/Hospital integration would not disrupt services for HHHS CEO says

Hospital integration would not disrupt services for HHHS CEO says

By Chad Ingram

Published July 10, 2018

A merger of the Peterborough Regional Health Centre and Lindsay’s Ross
Memorial Hospital, integrating the two into one hospital network with
two sites, would not disrupt the services that Haliburton Highlands
Health Services receives from those hospitals, HHHS CEO Carolyn Plummer
The boards of PRHC and RMH have submitted a joint directional plan to
the board of directors for the Central East Ontario LHIN (Local Health
Integration Network), according to a press release from RMH, indicating
their mutual intention to integrate the two hospitals into one, while
maintaining separate sites.
“A final decision has not been made, and the proposed integration is
subject to ongoing due diligence, stakeholder engagement and approvals
by the boards of both RMH and PRHC; by the board of directors of the
Central East LHIN; and by the Ministry of Health and Long Term Care,”
the release reads. “The two hospitals have been working together for
many years to jointly deliver excellent care for the region’s patients.
Partnerships and collaborations between the two organizations already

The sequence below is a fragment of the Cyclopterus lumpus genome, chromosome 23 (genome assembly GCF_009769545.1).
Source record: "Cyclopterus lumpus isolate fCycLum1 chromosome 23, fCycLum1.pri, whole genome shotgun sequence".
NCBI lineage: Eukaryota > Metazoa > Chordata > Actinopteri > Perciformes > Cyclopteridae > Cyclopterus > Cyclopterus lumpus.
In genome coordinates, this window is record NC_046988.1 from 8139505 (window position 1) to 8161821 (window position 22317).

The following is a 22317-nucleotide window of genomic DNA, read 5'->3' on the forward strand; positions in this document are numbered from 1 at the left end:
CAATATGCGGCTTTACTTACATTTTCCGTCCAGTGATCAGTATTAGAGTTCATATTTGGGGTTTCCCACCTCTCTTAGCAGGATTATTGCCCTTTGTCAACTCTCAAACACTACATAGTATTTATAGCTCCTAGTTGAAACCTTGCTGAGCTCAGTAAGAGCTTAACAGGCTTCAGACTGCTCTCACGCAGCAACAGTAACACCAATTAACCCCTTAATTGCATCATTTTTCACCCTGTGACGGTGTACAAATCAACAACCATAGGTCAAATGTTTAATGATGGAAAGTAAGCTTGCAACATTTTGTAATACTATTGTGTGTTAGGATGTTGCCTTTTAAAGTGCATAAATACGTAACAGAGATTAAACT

exist in such areas as diagnostic imaging, lab medicine, dialysis
services, mental health, obstetrics and pediatrics, ophthalmology and

HHHS also has agreements with each of the hospitals for a variety of
services, but Plummer told the paper that if the integration proceeds,
the delivery of those services would not be interrupted.
“We do have a strategic alliance agreement with the Ross Memorial for
several services and resources, such as IT and diagnostic imaging, for
example,” Plummer wrote in an email to the paper. “We also have an
agreement with the Peterborough Regional Health Centre for some of our
laboratory services. At HHHS we have a strong, collaborative working
relationship with both hospitals, which allows us to improve access to
services for Haliburton County that we would not be able to do on our
own. Regardless of the outcome of their discussions, the agreements we
have with them will be upheld – meaning there will no interruption in
any of the services we share or receive from either hospital. Although
there may be some process changes that take place, the services will
remain intact.”
There will be a series of public meetings dealing with the proposed
integration, and an online survey is to be launched in July.